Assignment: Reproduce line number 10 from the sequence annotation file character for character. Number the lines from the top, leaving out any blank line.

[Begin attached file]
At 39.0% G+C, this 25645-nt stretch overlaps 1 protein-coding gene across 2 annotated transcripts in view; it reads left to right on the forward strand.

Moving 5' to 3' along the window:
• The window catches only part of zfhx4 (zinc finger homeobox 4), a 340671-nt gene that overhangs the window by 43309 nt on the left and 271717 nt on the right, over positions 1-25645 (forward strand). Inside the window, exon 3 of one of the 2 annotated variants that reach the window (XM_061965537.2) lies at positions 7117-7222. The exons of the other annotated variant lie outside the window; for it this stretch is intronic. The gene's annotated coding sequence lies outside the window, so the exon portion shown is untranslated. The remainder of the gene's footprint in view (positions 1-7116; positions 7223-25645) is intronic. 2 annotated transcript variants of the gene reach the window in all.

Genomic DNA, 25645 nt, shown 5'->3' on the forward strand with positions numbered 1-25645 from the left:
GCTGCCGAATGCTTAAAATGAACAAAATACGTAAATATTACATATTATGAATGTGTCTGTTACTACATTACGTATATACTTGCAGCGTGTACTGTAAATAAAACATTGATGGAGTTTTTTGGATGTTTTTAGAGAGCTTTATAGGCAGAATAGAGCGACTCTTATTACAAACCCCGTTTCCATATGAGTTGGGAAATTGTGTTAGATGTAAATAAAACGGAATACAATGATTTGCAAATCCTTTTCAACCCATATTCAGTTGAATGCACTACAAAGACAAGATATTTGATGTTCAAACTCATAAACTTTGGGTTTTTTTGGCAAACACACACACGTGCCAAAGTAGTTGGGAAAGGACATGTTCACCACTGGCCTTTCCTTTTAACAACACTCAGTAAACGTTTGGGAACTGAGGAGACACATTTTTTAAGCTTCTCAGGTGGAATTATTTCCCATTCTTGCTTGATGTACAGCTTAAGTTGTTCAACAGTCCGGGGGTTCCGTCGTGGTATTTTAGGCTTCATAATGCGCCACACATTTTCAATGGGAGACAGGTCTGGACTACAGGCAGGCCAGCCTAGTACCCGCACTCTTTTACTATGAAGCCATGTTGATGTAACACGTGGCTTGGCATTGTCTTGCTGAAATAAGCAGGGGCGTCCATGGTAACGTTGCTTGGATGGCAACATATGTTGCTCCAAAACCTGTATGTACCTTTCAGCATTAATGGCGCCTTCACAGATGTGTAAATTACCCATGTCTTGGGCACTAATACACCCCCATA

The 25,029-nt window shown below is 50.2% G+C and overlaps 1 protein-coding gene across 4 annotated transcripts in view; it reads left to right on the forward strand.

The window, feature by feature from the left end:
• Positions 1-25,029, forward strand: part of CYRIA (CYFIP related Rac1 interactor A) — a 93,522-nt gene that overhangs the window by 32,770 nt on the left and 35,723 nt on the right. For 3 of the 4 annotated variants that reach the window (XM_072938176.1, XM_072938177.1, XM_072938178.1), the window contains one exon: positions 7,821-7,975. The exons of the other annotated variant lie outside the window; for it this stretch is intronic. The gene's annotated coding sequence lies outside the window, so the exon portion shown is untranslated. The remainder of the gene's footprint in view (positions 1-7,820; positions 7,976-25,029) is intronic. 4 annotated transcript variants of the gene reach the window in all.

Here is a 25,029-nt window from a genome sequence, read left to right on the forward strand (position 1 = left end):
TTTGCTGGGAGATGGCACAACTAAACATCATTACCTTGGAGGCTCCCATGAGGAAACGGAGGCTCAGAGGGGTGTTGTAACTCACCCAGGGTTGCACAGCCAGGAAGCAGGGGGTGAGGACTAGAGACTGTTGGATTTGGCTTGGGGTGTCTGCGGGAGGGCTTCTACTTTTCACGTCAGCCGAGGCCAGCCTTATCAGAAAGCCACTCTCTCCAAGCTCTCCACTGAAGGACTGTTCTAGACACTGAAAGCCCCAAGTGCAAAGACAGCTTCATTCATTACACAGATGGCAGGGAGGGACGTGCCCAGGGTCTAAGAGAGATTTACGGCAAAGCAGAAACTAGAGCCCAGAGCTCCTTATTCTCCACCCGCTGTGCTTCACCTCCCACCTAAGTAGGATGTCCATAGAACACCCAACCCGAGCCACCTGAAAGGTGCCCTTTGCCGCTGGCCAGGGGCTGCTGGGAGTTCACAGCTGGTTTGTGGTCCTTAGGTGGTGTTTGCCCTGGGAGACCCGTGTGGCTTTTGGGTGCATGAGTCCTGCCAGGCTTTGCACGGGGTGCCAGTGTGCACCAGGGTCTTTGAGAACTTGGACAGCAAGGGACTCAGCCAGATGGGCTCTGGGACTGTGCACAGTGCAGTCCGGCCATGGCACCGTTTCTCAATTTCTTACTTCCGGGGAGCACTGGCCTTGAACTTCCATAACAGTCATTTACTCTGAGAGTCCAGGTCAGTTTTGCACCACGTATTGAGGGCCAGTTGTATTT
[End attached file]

TTTGCTGGGAGATGGCACAACTAAACATCATTACCTTGGAGGCTCCCATGAGGAAACGGAGGCTCAGAGGGGTGTTGTAACTCACCCAGGGTTGCACAGCCAGGAAGCAGGGGGTGAGGACTAGAGACTGTTGGATTTGGCTTGGGGTGTCTGCGGGAGGGCTTCTACTTTTCACGTCAGCCGAGGCCAGCCTTATCAGAAAGCCACTCTCTCCAAGCTCTCCACTGAAGGACTGTTCTAGACACTGAAAGCCCCAAGTGCAAAGACAGCTTCATTCATTACACAGATGGCAGGGAGGGACGTGCCCAGGGTCTAAGAGAGATTTACGGCAAAGCAGAAACTAGAGCCCAGAGCTCCTTATTCTCCACCCGCTGTGCTTCACCTCCCACCTAAGTAGGATGTCCATAGAACACCCAACCCGAGCCACCTGAAAGGTGCCCTTTGCCGCTGGCCAGGGGCTGCTGGGAGTTCACAGCTGGTTTGTGGTCCTTAGGTGGTGTTTGCCCTGGGAGACCCGTGTGGCTTTTGGGTGCATGAGTCCTGCCAGGCTTTGCACGGGGTGCCAGTGTGCACCAGGGTCTTTGAGAACTTGGACAGCAAGGGACTCAGCCAGATGGGCTCTGGGACTGTGCACAGTGCAGTCCGGCCATGGCACCGTTTCTCAATTTCTTACTTCCGGGGAGCACTGGCCTTGAACTTCCATAACAGTCATTTACTCTGAGAGTCCAGGTCAGTTTTGCACCACGTATTGAGGGCCAGTTGTATTT